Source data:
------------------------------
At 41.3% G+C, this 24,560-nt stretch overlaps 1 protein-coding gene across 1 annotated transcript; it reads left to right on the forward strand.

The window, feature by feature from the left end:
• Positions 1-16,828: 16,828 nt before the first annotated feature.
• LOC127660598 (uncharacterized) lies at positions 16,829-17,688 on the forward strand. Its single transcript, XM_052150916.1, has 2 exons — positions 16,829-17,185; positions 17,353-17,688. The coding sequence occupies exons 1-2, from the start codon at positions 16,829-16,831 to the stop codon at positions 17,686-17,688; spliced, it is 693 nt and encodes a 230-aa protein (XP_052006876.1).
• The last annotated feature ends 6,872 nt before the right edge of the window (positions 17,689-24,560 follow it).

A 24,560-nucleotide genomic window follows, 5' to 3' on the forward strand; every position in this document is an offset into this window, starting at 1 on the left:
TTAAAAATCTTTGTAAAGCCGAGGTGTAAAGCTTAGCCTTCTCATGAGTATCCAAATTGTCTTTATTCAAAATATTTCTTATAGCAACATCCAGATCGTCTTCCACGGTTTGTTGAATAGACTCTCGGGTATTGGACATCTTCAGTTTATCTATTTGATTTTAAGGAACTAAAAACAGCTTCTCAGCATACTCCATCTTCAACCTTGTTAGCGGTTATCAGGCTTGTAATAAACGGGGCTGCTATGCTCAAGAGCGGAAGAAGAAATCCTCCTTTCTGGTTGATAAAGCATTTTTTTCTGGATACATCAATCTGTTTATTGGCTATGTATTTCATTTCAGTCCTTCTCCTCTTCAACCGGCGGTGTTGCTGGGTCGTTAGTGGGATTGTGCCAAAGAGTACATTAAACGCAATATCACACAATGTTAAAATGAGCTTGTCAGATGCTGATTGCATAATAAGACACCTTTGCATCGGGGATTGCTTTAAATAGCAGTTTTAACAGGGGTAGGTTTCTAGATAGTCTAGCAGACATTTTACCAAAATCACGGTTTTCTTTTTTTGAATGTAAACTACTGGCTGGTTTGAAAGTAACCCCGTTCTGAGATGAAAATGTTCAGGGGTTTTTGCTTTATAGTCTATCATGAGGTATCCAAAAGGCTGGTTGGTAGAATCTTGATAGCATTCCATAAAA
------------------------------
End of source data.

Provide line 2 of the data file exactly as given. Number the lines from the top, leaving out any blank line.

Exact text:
The window, feature by feature from the left end: